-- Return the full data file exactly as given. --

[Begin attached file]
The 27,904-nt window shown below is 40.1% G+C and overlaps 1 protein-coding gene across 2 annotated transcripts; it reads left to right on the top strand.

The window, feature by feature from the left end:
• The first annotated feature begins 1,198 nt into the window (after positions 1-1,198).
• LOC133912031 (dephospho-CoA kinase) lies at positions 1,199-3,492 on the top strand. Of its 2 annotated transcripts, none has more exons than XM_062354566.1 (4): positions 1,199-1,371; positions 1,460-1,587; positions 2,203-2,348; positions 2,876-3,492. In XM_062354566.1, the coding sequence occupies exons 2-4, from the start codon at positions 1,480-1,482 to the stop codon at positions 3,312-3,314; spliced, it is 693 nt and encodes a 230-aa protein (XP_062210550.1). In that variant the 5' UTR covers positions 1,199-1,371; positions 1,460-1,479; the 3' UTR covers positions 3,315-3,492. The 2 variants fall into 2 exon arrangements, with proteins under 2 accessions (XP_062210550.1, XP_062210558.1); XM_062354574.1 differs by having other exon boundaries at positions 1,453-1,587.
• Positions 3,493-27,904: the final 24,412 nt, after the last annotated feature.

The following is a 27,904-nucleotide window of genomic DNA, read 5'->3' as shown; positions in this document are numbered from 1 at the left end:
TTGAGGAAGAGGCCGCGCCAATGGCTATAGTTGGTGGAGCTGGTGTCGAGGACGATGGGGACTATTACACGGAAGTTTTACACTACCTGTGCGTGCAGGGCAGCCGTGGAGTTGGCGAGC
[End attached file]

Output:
The 27,904-nt window shown below is 40.1% G+C and overlaps 1 protein-coding gene across 2 annotated transcripts; it reads left to right on the top strand.

The window, feature by feature from the left end:
• The first annotated feature begins 1,198 nt into the window (after positions 1-1,198).
• LOC133912031 (dephospho-CoA kinase) lies at positions 1,199-3,492 on the top strand. Of its 2 annotated transcripts, none has more exons than XM_062354566.1 (4): positions 1,199-1,371; positions 1,460-1,587; positions 2,203-2,348; positions 2,876-3,492. In XM_062354566.1, the coding sequence occupies exons 2-4, from the start codon at positions 1,480-1,482 to the stop codon at positions 3,312-3,314; spliced, it is 693 nt and encodes a 230-aa protein (XP_062210550.1). In that variant the 5' UTR covers positions 1,199-1,371; positions 1,460-1,479; the 3' UTR covers positions 3,315-3,492. The 2 variants fall into 2 exon arrangements, with proteins under 2 accessions (XP_062210550.1, XP_062210558.1); XM_062354574.1 differs by having other exon boundaries at positions 1,453-1,587.
• Positions 3,493-27,904: the final 24,412 nt, after the last annotated feature.

The following is a 27,904-nucleotide window of genomic DNA, read 5'->3' as shown; positions in this document are numbered from 1 at the left end:
TTGAGGAAGAGGCCGCGCCAATGGCTATAGTTGGTGGAGCTGGTGTCGAGGACGATGGGGACTATTACACGGAAGTTTTACACTACCTGTGCGTGCAGGGCAGCCGTGGAGTTGGCGAGC